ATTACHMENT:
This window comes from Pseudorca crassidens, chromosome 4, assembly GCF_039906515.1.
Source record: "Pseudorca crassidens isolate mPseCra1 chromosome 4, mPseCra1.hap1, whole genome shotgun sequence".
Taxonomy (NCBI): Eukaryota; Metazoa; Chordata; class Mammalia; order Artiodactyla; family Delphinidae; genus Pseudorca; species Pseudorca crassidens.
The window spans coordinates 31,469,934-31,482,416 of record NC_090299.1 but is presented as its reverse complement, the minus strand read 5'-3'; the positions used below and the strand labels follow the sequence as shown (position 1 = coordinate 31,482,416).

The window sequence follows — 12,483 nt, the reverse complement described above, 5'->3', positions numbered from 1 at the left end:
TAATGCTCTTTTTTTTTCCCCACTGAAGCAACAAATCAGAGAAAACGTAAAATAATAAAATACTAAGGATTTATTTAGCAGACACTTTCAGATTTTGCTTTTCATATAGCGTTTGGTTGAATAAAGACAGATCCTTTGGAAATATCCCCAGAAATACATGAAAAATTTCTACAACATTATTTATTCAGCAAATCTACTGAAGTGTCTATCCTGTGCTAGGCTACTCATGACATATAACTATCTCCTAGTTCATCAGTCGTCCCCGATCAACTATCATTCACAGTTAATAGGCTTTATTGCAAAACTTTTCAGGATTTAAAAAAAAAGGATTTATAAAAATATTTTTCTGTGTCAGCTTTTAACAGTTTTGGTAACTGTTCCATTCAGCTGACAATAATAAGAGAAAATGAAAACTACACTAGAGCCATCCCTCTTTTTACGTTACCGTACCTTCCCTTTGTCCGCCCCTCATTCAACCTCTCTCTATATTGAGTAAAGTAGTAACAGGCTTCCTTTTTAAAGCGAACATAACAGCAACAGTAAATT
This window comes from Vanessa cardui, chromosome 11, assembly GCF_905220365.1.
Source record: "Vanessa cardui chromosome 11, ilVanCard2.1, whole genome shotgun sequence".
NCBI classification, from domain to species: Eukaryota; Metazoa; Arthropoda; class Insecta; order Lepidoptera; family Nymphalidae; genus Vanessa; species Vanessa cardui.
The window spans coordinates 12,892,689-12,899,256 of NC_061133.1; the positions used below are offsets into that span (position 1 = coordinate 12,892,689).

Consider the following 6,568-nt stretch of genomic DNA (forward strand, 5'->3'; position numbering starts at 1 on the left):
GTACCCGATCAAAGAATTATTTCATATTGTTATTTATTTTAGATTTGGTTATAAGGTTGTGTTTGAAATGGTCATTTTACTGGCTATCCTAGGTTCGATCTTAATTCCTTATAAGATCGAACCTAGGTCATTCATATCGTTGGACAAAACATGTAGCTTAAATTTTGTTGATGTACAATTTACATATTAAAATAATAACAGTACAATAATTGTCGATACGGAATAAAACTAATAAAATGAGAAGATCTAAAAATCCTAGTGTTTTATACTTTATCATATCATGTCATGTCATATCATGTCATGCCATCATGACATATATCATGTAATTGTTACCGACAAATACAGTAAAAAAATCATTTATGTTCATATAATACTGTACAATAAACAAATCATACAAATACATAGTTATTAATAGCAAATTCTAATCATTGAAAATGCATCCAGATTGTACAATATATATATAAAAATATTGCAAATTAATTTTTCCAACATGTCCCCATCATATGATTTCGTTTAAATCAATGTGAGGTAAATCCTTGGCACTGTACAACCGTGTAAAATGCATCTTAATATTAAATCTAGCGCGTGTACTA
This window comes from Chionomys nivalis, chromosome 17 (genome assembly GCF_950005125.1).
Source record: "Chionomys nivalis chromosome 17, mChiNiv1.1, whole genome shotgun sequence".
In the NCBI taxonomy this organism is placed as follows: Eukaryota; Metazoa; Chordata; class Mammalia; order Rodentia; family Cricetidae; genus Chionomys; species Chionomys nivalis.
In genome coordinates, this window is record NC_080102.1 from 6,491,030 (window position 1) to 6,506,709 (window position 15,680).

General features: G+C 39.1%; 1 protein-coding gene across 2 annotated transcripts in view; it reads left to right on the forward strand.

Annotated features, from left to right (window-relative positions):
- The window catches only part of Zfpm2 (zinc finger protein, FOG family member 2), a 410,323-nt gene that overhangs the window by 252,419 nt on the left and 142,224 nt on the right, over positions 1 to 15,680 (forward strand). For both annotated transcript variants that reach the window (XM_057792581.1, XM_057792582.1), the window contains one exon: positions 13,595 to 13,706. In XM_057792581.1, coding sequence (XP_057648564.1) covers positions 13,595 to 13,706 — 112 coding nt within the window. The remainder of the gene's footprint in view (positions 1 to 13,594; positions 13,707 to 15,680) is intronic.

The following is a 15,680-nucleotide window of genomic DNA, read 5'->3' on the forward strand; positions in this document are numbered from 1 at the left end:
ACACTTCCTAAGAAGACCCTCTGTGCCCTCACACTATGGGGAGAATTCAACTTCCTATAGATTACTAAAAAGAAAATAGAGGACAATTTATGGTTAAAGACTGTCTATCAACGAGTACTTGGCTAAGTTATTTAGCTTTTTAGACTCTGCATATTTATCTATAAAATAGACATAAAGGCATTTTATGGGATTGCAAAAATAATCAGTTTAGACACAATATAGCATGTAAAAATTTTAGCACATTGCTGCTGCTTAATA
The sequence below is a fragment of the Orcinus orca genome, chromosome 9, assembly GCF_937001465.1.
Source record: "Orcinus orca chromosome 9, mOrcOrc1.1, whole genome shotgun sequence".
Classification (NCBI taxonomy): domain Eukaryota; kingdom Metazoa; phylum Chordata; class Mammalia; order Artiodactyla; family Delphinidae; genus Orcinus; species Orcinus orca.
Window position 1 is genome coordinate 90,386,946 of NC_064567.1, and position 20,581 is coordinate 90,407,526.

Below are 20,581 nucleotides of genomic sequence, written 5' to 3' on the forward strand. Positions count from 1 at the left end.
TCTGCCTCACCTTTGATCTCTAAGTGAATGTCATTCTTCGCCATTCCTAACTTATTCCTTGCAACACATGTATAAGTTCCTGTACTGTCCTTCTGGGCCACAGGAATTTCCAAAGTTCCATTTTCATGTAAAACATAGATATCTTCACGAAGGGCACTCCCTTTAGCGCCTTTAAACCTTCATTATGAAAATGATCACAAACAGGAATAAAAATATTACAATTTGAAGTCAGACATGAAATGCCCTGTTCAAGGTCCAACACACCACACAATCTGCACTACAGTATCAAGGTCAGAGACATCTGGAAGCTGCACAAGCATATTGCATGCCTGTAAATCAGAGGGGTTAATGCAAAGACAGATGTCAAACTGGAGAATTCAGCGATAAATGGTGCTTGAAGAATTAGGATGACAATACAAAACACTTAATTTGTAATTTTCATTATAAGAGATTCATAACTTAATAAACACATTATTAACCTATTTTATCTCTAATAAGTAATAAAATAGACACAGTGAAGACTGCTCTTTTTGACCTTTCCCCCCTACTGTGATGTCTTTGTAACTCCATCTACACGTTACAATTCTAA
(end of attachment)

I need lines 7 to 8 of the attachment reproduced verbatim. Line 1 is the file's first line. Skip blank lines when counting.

This window comes from Vanessa cardui, chromosome 11, assembly GCF_905220365.1.
Source record: "Vanessa cardui chromosome 11, ilVanCard2.1, whole genome shotgun sequence".